Kobayashi, et al. U.S. Appl. No. 10/307,146, filed Nov. 30, 2002, "Apparatus and Method for Multi-Threaded Processors Performance Control," 36 pages.

Cited By (22)

* Cited by examiner, † Cited by third party
Publication number Priority date Publication date Assignee Title
US20100185886A1 (en) * 2004-08-05 2010-07-22 Shuichi Mitarai Information processing device
US8341438B2 (en) * 2004-08-05 2012-12-25 Panasonic Corporation Information processing device for assigning interrupts to a first CPU or a second CPU based on a sleeping state
US20060236034A1 (en) * 2005-04-19 2006-10-19 Pomaranski Ken G External state cache for computer processor
US8812781B2 (en) * 2005-04-19 2014-08-19 Hewlett-Packard Development Company, L.P. External state cache for computer processor
US20070239917A1 (en) * 2005-12-09 2007-10-11 Ryuji Orita Interrupt routing within multiple-processor system
US7913018B2 (en) * 2007-12-28 2011-03-22 Intel Corporation Methods and apparatus for halting cores in response to system management interrupts
US20090172233A1 (en) * 2007-12-28 2009-07-02 Krystof Zmudzinski Methods and apparatus for halting cores in response to system management interrupts
US7797473B2 (en) * 2008-06-05 2010-09-14 Dell Products, Lp System for executing system management interrupts and methods thereof
US20090307403A1 (en) * 2008-06-05 2009-12-10 Dell Products, Lp System for executing system management interrupts and methods thereof
US7991933B2 (en) * 2008-06-25 2011-08-02 Dell Products L.P. Synchronizing processors when entering system management mode
US20090327554A1 (en) * 2008-06-25 2009-12-31 Dell Products L.P. Synchronizing processors when entering system management mode
US8260995B2 (en) 2008-06-25 2012-09-04 Dell Products L.P. Processor interrupt command response system
US8024504B2 (en) 2008-06-26 2011-09-20 Microsoft Corporation Processor interrupt determination
US20090327555A1 (en) * 2008-06-26 2009-12-31 Microsoft Corporation Processor Interrupt Determination
US20090327556A1 (en) * 2008-06-27 2009-12-31 Microsoft Corporation Processor Interrupt Selection
US7779191B2 (en) * 2008-07-29 2010-08-17 Nvidia Corporation Platform-based idle-time processing
US20100031071A1 (en) * 2008-07-29 2010-02-04 Chien-Ping Lu Platform-Based Idle-Time Processing
US20100262743A1 (en) * 2009-04-08 2010-10-14 Zimmer Vincent J System management mode inter-processor interrupt redirection
US8151027B2 (en) * 2009-04-08 2012-04-03 Intel Corporation System management mode inter-processor interrupt redirection
US20120124265A1 (en) * 2010-11-12 2012-05-17 Inventec Corporation Method for executing system management interrupt
US8909837B2 (en) * 2010-11-12 2014-12-09 Inventec Corporation Method for executing system management interrupt by using identifiers
US20160378697A1 (en) * 2015-06-25 2016-12-29 Sarathy Jayakumar Providing dedicated resources for a system management mode of a processor

Also Published As

Publication number Publication date Type
EP1671230A1 (en) 2006-06-21 application
DE602004028139D1 (en) 2010-08-26 grant
CA2541930A1 (en) 2005-04-21 application
CN1890640A (en) 2007-01-03 application
KR100879654B1 (en) 2009-01-20 grant
WO2005036398A1 (en) 2005-04-21 application
KR20070121857A (en) 2007-12-27 application
EP1671230B1 (en) 2010-07-14 grant
EP2230600A1 (en) 2010-09-22 application
KR20060085649A (en) 2006-07-27 application
US20050086405A1 (en) 2005-04-21 application
CN1890640B (en) 2010-10-13 grant

Similar Documents

Publication Publication Date Title
US5307320A (en) High integration DRAM controller
US6795901B1 (en) Shared memory interface with conventional access and synchronization support
US6078338A (en) Accelerated graphics port programmable memory access arbiter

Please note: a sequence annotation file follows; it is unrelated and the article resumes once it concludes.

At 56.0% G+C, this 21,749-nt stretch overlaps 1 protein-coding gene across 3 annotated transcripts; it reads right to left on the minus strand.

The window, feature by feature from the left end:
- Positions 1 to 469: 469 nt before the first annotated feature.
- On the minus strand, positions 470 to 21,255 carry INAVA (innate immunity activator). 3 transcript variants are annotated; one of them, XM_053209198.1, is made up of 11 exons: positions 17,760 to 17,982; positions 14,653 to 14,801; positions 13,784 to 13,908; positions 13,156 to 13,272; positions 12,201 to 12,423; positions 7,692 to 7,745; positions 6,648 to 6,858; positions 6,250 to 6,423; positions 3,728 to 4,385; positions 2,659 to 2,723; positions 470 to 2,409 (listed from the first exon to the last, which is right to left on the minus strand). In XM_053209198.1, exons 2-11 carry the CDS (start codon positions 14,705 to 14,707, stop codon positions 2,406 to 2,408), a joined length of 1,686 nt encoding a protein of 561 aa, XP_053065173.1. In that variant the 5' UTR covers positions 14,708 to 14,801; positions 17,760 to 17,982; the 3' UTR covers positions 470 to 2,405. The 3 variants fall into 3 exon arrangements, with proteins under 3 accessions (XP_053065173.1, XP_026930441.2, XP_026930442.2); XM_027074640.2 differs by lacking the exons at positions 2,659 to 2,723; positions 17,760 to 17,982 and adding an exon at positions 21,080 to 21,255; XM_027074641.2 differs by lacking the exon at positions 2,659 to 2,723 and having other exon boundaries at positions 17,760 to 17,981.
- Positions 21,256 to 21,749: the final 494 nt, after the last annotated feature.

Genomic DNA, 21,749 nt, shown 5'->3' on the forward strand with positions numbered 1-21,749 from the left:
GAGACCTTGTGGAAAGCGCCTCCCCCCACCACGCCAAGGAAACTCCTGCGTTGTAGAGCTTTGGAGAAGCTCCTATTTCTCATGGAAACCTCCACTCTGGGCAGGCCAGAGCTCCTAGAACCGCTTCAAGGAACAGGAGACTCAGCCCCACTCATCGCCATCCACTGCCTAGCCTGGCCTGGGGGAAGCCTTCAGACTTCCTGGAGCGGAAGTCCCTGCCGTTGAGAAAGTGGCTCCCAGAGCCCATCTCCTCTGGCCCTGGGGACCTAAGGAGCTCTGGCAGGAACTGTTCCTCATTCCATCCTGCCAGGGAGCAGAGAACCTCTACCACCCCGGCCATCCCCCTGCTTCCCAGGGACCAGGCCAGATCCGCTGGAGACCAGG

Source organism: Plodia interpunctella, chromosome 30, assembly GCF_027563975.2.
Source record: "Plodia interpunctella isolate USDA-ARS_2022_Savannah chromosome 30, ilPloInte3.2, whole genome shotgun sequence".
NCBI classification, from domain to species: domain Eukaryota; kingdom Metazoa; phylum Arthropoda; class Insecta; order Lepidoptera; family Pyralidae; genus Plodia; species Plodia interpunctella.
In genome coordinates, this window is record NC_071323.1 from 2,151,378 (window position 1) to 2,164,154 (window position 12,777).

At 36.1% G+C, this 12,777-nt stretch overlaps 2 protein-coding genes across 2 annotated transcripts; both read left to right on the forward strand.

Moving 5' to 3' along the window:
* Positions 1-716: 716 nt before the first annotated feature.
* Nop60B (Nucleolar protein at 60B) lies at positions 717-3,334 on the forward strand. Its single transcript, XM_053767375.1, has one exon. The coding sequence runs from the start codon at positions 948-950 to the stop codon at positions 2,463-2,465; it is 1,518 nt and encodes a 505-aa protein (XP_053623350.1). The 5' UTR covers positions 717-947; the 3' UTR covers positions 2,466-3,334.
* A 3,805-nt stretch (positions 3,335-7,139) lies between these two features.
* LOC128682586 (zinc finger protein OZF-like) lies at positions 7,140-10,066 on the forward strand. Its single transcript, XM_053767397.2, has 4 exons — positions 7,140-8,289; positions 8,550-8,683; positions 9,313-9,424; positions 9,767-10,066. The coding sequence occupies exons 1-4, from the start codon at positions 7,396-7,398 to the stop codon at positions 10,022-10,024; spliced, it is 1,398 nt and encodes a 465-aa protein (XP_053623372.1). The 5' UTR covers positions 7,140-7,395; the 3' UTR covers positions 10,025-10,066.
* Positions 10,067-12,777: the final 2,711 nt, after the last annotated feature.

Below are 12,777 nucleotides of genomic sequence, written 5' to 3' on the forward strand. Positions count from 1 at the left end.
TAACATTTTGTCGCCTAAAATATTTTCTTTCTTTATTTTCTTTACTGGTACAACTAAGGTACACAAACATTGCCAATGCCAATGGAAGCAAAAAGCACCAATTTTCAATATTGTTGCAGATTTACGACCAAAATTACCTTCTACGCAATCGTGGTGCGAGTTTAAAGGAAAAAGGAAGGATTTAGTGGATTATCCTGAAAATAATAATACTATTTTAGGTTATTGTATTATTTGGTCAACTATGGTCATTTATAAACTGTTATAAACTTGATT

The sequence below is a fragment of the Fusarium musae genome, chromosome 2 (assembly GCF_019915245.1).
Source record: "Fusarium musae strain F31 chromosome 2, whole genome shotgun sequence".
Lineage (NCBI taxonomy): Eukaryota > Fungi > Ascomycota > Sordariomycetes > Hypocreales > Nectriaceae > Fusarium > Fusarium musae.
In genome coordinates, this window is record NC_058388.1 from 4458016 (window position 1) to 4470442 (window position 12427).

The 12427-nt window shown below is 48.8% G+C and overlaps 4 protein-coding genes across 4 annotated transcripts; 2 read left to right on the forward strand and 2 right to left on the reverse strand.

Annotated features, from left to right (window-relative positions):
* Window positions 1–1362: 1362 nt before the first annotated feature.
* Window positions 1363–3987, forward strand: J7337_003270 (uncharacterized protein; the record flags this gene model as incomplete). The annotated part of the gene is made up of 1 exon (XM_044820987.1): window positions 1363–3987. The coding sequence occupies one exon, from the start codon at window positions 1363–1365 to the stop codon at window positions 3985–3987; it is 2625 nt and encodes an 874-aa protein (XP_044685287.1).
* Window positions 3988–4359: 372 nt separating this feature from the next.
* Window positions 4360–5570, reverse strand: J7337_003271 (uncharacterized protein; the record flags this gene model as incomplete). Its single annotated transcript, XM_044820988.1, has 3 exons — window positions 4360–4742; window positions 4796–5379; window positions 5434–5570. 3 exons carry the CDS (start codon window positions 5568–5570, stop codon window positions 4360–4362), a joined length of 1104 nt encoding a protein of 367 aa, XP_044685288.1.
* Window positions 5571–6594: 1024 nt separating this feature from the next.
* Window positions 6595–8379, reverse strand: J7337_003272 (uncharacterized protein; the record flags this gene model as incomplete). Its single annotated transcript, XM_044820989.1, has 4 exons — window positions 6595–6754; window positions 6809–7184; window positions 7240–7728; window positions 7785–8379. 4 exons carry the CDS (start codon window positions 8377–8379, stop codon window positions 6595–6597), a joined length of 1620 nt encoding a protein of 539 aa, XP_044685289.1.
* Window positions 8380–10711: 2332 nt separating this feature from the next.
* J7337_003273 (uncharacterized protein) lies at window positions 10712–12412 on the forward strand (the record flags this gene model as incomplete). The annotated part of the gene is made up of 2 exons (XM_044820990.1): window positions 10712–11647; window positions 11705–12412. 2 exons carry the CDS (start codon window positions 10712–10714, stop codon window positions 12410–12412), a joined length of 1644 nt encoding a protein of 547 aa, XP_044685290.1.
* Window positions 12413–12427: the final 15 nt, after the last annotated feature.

US7523157B2 (en) Managing a plurality of processors as devices
US6504785B1 (en) Multiprocessor system with integrated memory
US6341318B1 (en) DMA data streaming
US7249210B2 (en) Bus access arbitration scheme
US5953738A (en) DRAM with integral SRAM and arithmetic-logic units
US8286188B1 (en) Method and apparatus for advanced interprocess communication
US5856940A (en) Low latency DRAM cell and method therefor
US20040193783A1 (en) Computer system with operating system permitting dynamic reallocation of main memory
US20070214333A1 (en) Modifying node descriptors to reflect memory migration in an information handling system with non-uniform memory access
US6272609B1 (en) Pipelined memory controller
US20050081202A1 (en) System and method for task queue management of virtual devices using a plurality of processors
US20070005998A1 (en) Various apparatuses and methods for reduced power states in system memory
US7007108B2 (en) System method for use of hardware semaphores for resource release notification wherein messages comprises read-modify-write operation and address
US20070101075A1 (en) Out of order DRAM sequencer
US20040215917A1 (en) Address translation manager and method for a logically partitioned computer system
US20060004946A1 (en) Apparatus and method for high performance volatile disk drive memory access using an integrated DMA engine
US20070180187A1 (en) Reducing power consumption by disabling refresh of unused portions of DRAM during periods of device inactivity
US6748507B2 (en) Single-chip microcomputer with integral clock generating unit providing clock signals to CPU, internal circuit modules and synchronously controlling external dynamic memory
US20100122077A1 (en) SWITCHING BETWEEN MULTIPLE OPERATING SYSTEMS (OSes) USING SLEEP STATE MANAGEMENT AND SEQUESTERED RE-BASEABLE MEMORY
US6374338B1 (en) Method for performing configuration tasks prior to and including memory configuration within a processor-based system
US6473087B1 (en) Method and system for concurrent processing of slices of a bitstream in a multiprocessor (MP) system
US20030028708A1 (en) Novel flash memory arrangement

Legal Events

Date Code Title Description
AS Assignment

Owner name: INTEL CORPORATION, CALIFORNIA

Free format text: ASSIGNMENT OF ASSIGNORS INTEREST;ASSIGNORS:COOPER, BARNES;KOBAYASHI, GRANT H.;REEL/FRAME:014598/0332;SIGNING DATES FROM 20030915 TO 20030924

FPAY Fee payment

Year of fee payment: 4

FPAY Fee payment

Year of fee payment: 8